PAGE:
The Mansion

It all changed
when the daughters of  men
began giving birth to us.

We had no hair.

Our mothers held us
against their thick hair.

It tickled our throats
as we suckled.

There were more and more and more
of us.

The hairy said,
“We want your smooth.”

We said,
“We want your hairy.”

We all wept
because no one
had what they wanted.

We escaped more and more
to the beach.

The hairy hated water
but it was different for us.

Our hips swiveled
as we climbed
deeper and deeper.

We held our breath.

We told our hairy families
that we belonged in the water.

They clutched at us.

One day
one of us
found it.

Our first pearl.

So smooth.

So strong.

So perfect.

We raked our fingers
through the sea bottom.

We stuffed coral with pearls
and molded it.

Among the seaweed and shells
our mansion rose.

One day
one of us
went back to the shore.

She showed
a pearl to them.

They said,
“We will give you
five bags of hair.”

Some of  us became traders
while the rest built.

The more magnificent our mansion became
the more pearls they wanted.

They said to our traders,
“We will give you
ten bags of hair for each pearl.”

Our traders brought back
bags and bags of hair.

We raced
through our winding passageways
to deposit the bags.

We loved rubbing along
our smooth bumpy walls.

Food grew on our walls
and we suckled the pearls.

We kissed.

Some of our bellies grew
into enormous pearls.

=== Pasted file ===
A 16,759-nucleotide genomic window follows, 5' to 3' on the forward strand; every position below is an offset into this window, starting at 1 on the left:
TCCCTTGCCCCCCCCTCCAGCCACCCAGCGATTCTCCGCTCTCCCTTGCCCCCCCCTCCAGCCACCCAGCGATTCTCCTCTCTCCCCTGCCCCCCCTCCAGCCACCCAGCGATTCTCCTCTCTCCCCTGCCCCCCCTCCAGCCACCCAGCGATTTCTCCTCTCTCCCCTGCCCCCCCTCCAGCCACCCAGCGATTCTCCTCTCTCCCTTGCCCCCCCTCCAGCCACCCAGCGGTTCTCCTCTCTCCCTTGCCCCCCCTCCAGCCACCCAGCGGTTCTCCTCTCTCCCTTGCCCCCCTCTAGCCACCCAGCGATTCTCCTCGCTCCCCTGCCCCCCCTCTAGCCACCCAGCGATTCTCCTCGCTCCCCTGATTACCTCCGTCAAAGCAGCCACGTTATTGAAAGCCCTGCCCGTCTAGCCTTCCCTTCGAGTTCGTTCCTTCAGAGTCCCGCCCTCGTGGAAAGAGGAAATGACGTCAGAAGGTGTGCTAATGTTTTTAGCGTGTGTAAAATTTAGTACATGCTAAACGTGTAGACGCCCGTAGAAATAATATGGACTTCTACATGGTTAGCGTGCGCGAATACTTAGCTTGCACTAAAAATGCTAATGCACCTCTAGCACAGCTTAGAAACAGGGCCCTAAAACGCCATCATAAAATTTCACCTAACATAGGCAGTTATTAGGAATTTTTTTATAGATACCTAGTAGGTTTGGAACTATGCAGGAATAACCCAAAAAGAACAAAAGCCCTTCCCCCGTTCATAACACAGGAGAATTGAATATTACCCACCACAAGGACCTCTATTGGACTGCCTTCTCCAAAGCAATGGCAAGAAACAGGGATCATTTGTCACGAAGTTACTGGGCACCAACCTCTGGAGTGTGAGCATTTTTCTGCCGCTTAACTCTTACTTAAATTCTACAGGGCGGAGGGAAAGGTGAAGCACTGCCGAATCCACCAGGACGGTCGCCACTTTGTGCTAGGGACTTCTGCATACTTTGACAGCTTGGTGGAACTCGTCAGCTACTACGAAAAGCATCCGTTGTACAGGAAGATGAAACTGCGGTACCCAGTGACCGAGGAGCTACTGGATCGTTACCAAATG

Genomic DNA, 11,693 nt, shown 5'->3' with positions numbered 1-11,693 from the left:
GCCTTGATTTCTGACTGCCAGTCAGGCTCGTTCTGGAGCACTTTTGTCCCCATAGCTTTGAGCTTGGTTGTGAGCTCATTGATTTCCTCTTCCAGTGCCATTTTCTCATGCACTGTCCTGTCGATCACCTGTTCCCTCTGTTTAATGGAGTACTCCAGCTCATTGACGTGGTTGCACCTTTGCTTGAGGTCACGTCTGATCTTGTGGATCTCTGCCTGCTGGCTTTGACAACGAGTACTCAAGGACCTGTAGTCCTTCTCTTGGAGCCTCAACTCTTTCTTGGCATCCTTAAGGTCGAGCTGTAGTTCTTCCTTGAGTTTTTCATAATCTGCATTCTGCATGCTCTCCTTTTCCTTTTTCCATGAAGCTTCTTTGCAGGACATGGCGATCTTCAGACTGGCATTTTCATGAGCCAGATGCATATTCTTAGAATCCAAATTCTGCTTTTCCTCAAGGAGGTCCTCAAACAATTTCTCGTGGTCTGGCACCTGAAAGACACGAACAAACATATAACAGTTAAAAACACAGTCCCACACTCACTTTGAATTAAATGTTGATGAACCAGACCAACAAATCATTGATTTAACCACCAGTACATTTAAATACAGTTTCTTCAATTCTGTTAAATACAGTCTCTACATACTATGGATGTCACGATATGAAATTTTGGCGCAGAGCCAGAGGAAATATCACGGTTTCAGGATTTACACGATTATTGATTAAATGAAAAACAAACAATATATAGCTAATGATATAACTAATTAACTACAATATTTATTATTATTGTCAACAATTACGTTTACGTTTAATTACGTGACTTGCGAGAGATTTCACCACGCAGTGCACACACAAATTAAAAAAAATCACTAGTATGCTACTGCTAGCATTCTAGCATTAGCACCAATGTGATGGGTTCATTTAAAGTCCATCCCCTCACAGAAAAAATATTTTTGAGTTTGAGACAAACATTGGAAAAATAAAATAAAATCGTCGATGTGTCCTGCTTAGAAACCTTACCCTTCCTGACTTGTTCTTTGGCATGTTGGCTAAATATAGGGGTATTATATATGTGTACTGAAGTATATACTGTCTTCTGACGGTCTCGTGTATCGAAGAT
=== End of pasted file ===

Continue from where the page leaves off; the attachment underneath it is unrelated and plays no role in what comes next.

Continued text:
Some of  our babies
were hairy yet so slick!

Then we found
fewer and fewer pearls.

We raked the sea bottom
farther and farther away.

The traders pressed for more.

They pressed and pressed and pressed.

We convened
and said no.

Some of our traders said,
“But we have to have hair!”

We laughed and said,
“For what?”

Then we found
a hollowed-out wall.

Another wall swayed loose.

And in our storage cavern
hair began seeping
out of the bags.

Hair crawled
all over our walls.

Suckling the pearls,
hair got into our mouths.

hair got in between our lips.

We awoke
with strands around our necks.

We tore them off.

We gathered hair off
our precious walls.

We told the thieves,
“Stop bringing back hair!”

But they could not help it.

They stole more pearls
and returned with more bags.

They said,
“We must do it.”

They said,
“The world demands it.”

They said,
“Hair is the only way.”

We convened
and decided.

Thirty-two thousand years later
bubbles of our laughter
still rise.

A few
still sell pearls
and wonder where we are.

Copyright © 2020 by John Lee Clark. This poem originally appeared in Poetry magazine, October 2020. Used with the permission of the author.